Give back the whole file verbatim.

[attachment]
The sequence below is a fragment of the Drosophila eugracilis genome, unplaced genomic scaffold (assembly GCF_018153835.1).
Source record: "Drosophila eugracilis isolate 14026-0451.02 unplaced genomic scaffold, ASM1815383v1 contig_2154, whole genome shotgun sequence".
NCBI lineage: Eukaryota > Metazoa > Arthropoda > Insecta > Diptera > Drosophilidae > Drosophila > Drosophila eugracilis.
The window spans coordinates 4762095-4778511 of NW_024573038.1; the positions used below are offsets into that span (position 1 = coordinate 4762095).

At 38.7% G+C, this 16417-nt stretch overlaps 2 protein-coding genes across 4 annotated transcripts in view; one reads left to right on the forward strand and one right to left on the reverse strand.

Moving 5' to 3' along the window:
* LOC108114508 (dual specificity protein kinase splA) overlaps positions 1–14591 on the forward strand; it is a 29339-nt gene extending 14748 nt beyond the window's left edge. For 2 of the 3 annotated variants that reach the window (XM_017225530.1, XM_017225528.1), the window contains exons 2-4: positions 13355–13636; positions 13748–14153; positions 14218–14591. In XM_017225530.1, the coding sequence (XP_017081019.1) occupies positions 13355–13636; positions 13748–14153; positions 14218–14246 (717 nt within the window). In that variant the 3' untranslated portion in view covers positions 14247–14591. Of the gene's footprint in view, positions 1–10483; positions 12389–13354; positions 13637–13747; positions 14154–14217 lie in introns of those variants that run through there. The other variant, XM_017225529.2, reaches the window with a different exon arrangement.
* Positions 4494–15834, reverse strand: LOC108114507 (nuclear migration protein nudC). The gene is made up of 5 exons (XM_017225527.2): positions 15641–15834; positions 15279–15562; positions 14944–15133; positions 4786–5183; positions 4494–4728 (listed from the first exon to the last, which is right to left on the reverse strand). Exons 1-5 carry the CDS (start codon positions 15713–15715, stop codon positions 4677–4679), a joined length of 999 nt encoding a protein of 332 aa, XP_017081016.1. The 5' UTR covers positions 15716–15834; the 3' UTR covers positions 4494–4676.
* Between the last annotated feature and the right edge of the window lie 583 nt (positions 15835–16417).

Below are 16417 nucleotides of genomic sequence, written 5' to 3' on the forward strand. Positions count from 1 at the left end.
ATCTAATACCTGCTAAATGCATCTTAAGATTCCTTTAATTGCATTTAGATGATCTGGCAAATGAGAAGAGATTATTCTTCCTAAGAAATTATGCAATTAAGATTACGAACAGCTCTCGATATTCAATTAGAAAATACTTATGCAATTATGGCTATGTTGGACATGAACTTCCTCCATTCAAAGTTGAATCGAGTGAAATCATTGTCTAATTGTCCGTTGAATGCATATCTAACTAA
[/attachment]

The sequence below is a fragment of the Drosophila eugracilis genome, unplaced genomic scaffold (assembly GCF_018153835.1).
Source record: "Drosophila eugracilis isolate 14026-0451.02 unplaced genomic scaffold, ASM1815383v1 contig_2154, whole genome shotgun sequence".
NCBI lineage: Eukaryota > Metazoa > Arthropoda > Insecta > Diptera > Drosophilidae > Drosophila > Drosophila eugracilis.
The window spans coordinates 4762095-4778511 of NW_024573038.1; the positions used below are offsets into that span (position 1 = coordinate 4762095).

At 38.7% G+C, this 16417-nt stretch overlaps 2 protein-coding genes across 4 annotated transcripts in view; one reads left to right on the forward strand and one right to left on the reverse strand.

Moving 5' to 3' along the window:
* LOC108114508 (dual specificity protein kinase splA) overlaps positions 1–14591 on the forward strand; it is a 29339-nt gene extending 14748 nt beyond the window's left edge. For 2 of the 3 annotated variants that reach the window (XM_017225530.1, XM_017225528.1), the window contains exons 2-4: positions 13355–13636; positions 13748–14153; positions 14218–14591. In XM_017225530.1, the coding sequence (XP_017081019.1) occupies positions 13355–13636; positions 13748–14153; positions 14218–14246 (717 nt within the window). In that variant the 3' untranslated portion in view covers positions 14247–14591. Of the gene's footprint in view, positions 1–10483; positions 12389–13354; positions 13637–13747; positions 14154–14217 lie in introns of those variants that run through there. The other variant, XM_017225529.2, reaches the window with a different exon arrangement.
* Positions 4494–15834, reverse strand: LOC108114507 (nuclear migration protein nudC). The gene is made up of 5 exons (XM_017225527.2): positions 15641–15834; positions 15279–15562; positions 14944–15133; positions 4786–5183; positions 4494–4728 (listed from the first exon to the last, which is right to left on the reverse strand). Exons 1-5 carry the CDS (start codon positions 15713–15715, stop codon positions 4677–4679), a joined length of 999 nt encoding a protein of 332 aa, XP_017081016.1. The 5' UTR covers positions 15716–15834; the 3' UTR covers positions 4494–4676.
* Between the last annotated feature and the right edge of the window lie 583 nt (positions 15835–16417).

Below are 16417 nucleotides of genomic sequence, written 5' to 3' on the forward strand. Positions count from 1 at the left end.
ATCTAATACCTGCTAAATGCATCTTAAGATTCCTTTAATTGCATTTAGATGATCTGGCAAATGAGAAGAGATTATTCTTCCTAAGAAATTATGCAATTAAGATTACGAACAGCTCTCGATATTCAATTAGAAAATACTTATGCAATTATGGCTATGTTGGACATGAACTTCCTCCATTCAAAGTTGAATCGAGTGAAATCATTGTCTAATTGTCCGTTGAATGCATATCTAACTAA